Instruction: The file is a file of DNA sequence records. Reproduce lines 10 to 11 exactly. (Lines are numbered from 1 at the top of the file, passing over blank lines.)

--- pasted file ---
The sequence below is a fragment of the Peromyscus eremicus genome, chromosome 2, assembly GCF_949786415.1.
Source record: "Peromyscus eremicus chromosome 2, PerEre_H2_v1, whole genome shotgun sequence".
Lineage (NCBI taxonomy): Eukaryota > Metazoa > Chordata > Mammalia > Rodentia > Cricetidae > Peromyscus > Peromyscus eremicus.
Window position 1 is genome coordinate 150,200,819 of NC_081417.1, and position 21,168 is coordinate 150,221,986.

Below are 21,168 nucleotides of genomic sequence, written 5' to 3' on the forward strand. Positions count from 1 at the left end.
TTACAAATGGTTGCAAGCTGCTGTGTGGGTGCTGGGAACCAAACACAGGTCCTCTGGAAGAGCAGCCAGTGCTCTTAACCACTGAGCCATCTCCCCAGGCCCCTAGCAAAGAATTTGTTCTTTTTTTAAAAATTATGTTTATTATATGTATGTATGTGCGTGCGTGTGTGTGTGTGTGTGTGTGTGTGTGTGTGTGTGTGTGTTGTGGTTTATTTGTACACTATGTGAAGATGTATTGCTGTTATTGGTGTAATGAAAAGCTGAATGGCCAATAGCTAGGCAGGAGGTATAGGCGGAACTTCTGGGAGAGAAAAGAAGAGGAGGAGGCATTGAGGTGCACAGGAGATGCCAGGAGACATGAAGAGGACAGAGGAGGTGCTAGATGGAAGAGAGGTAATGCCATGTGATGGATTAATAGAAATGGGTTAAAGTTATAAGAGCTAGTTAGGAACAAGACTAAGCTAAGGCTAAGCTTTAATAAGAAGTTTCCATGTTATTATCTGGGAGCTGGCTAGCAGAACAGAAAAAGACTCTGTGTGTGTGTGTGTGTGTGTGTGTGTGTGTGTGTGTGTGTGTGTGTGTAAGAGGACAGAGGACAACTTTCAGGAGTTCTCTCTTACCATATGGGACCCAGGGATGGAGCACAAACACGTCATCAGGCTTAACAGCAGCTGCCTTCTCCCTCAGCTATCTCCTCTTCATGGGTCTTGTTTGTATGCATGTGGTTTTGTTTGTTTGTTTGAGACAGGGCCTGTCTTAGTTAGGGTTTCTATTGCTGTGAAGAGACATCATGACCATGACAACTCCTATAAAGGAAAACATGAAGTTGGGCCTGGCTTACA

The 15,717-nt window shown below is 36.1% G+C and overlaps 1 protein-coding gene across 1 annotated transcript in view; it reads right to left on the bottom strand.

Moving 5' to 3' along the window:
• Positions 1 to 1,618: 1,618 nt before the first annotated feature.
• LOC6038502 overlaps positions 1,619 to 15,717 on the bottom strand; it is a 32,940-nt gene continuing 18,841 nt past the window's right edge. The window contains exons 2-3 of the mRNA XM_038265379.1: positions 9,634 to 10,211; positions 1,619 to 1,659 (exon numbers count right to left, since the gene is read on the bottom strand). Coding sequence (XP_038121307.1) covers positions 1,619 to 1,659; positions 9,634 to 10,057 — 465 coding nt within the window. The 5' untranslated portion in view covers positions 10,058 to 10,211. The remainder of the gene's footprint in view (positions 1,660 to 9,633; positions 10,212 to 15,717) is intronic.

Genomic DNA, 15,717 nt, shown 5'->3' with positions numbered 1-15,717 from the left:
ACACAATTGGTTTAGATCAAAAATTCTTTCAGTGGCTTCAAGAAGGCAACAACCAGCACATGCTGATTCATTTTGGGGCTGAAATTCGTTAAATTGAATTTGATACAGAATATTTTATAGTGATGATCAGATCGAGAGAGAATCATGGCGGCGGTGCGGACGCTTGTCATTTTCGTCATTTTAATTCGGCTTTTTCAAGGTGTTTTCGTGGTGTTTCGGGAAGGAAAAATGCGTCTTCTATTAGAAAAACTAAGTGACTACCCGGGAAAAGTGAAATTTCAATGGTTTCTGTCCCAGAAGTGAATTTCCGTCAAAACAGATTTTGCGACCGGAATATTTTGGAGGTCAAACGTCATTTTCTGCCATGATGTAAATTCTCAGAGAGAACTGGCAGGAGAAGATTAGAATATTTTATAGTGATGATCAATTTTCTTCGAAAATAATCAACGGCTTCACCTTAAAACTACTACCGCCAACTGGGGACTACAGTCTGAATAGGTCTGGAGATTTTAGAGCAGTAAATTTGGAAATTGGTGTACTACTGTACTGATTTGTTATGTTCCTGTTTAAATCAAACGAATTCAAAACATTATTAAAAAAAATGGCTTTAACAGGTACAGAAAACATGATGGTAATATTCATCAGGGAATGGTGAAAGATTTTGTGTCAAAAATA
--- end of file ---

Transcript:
• LOC6038502 overlaps positions 1,619 to 15,717 on the bottom strand; it is a 32,940-nt gene continuing 18,841 nt past the window's right edge. The window contains exons 2-3 of the mRNA XM_038265379.1: positions 9,634 to 10,211; positions 1,619 to 1,659 (exon numbers count right to left, since the gene is read on the bottom strand). Coding sequence (XP_038121307.1) covers positions 1,619 to 1,659; positions 9,634 to 10,057 — 465 coding nt within the window. The 5' untranslated portion in view covers positions 10,058 to 10,211. The remainder of the gene's footprint in view (positions 1,660 to 9,633; positions 10,212 to 15,717) is intronic.

Genomic DNA, 15,717 nt, shown 5'->3' with positions numbered 1-15,717 from the left: